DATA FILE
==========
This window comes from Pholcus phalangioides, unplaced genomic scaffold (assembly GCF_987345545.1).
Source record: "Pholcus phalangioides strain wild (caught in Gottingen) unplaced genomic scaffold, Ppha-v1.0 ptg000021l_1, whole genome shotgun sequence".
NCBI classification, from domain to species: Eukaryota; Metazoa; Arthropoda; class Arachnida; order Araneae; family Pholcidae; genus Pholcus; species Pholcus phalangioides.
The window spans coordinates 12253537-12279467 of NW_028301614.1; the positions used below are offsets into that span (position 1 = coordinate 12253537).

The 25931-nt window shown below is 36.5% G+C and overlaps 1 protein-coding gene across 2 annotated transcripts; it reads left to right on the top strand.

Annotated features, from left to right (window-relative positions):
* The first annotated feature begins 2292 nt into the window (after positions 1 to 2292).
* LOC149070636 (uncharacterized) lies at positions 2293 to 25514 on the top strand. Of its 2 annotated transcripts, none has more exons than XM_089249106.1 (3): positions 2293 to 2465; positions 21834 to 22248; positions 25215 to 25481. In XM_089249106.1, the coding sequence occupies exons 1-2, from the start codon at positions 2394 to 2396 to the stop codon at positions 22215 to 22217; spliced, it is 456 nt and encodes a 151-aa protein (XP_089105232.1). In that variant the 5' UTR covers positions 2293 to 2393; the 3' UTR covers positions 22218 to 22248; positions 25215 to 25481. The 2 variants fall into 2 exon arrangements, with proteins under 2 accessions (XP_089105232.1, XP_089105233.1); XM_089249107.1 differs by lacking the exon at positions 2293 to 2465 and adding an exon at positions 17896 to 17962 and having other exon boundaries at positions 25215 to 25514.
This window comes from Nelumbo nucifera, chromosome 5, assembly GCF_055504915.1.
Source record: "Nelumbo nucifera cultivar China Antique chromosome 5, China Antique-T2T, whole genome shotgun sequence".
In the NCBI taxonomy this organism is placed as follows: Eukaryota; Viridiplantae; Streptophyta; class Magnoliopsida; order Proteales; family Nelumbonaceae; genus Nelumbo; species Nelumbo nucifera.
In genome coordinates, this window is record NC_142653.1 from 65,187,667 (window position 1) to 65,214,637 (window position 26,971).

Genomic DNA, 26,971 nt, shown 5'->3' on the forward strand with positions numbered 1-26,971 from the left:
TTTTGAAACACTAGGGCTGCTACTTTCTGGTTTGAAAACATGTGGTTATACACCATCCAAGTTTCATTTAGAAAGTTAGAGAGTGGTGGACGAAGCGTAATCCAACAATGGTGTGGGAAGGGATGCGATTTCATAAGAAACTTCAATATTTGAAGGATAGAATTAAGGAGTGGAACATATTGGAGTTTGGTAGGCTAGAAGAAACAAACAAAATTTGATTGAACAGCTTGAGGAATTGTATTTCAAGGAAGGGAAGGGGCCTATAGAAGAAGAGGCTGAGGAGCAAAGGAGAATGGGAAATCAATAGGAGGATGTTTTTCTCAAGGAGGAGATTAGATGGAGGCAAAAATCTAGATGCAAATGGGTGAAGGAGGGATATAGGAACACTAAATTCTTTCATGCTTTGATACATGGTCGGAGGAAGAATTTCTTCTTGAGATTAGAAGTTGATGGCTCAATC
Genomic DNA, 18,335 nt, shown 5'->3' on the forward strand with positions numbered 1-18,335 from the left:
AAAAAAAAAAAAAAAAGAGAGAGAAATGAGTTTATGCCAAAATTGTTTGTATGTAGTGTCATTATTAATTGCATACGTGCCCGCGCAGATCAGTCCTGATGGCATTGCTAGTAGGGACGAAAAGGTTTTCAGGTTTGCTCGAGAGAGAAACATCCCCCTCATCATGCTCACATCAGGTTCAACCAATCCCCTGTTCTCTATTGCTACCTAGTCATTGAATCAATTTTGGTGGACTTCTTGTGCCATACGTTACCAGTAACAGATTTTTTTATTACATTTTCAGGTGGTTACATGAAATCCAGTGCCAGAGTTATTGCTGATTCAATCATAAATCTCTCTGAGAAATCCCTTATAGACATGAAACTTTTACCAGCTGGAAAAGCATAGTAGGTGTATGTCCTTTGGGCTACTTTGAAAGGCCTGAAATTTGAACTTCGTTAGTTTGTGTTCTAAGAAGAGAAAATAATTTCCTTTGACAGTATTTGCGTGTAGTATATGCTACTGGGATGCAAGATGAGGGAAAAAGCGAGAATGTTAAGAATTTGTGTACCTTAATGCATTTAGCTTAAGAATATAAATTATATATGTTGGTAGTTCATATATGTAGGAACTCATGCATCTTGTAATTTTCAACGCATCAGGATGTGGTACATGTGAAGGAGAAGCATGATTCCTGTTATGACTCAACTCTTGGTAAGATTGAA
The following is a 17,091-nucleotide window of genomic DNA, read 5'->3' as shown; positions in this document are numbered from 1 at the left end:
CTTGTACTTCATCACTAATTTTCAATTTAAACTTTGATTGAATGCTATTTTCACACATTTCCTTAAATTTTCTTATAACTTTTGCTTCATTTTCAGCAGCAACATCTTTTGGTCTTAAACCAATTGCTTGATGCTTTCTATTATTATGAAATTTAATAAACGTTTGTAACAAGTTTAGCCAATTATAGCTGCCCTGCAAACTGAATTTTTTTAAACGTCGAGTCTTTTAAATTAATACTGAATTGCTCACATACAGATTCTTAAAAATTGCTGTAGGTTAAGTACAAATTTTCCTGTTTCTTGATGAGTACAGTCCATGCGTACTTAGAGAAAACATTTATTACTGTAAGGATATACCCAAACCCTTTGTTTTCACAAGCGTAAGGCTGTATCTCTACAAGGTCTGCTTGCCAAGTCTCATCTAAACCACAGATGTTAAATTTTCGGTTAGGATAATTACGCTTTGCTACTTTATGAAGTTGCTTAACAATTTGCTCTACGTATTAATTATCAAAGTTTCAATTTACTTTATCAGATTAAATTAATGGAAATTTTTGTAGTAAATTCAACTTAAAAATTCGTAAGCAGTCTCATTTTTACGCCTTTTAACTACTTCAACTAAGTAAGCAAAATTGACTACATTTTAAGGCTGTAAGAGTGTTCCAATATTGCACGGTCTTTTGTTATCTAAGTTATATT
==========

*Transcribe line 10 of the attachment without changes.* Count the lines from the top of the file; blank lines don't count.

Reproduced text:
Source record: "Nelumbo nucifera cultivar China Antique chromosome 5, China Antique-T2T, whole genome shotgun sequence".